and the JTTFs around the country. We have
quadrupled the number of strategic analysts
at Headquarters. We are building a cadre
of more than 700 analysts nationwide.
a result of our efforts, we will now be
able to produce a greater quantity and
quality of analytical product, and to
share that product more effectively with
policy makers, with the intelligence community
and with our law enforcement partners.
We are also completely upgrading our information
technology capability in the Bureau. Our
longstanding problems with information
technology are well known. What is less
well known is what we are doing to fix
those problems and to add a whole new
set of capabilities to FBI operations.
We have brought in some of the best and
brightest from private industry to lead
this effort. These individuals--along
with a range of outside experts--are bringing
the Bureau into the digital age. From
the rollout of new hardware, to the upgrade
of critical networks, to the redesign
of investigative applications, we are
making progress. Thanks to these new initiatives,
we will soon have a system that we can
mine for data and analysis, and that will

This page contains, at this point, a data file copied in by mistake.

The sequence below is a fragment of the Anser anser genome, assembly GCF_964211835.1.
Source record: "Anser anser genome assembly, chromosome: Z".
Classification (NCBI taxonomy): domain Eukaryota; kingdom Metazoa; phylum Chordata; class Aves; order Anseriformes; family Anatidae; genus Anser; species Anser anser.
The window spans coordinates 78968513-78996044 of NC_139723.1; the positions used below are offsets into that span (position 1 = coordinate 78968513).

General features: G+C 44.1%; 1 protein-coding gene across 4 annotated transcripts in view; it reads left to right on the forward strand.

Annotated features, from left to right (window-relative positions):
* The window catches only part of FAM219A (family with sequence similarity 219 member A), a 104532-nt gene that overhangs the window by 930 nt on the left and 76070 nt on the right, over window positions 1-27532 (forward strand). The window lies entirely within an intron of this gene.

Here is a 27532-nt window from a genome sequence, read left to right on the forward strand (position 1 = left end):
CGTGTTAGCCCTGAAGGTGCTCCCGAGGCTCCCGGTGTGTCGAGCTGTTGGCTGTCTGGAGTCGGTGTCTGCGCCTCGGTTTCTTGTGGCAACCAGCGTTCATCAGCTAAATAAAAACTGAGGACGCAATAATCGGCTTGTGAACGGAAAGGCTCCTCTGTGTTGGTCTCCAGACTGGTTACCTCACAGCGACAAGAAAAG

allow Agents to manage their case files
electronically for the first time in history.
In step with these institutional changes
have come important legal and cultural
changes that are enhancing our ability
to prevent terrorism.
Principal among these is the manner in
which September 11 has torn down the legal
walls between intelligence and law enforcement
agencies. For those of you who followed
the 9/11 hearings in Congress this fall,
you may recall meetings between the CIA
and FBI where it was unclear what information
on a hijacker could be legally shared
under the arcane set of rules and laws
that was known as "the Wall."
Since 9/11, we have breached the Wall.
First, thanks to the PATRIOT Act and the
recent FISA Appeals Court decision, we
no longer have legal obstacles to coordination
and information-sharing between the law
enforcement community and the intelligence
agencies. Law enforcement officers can
now coordinate their approach to terrorist
targets without running afoul of the law.
In addition to the collapse of the legal
"Wall," we have also seen the
collapse of the cultural and operational
wall between the FBI and CIA. Those who
focus on stories of the feuding between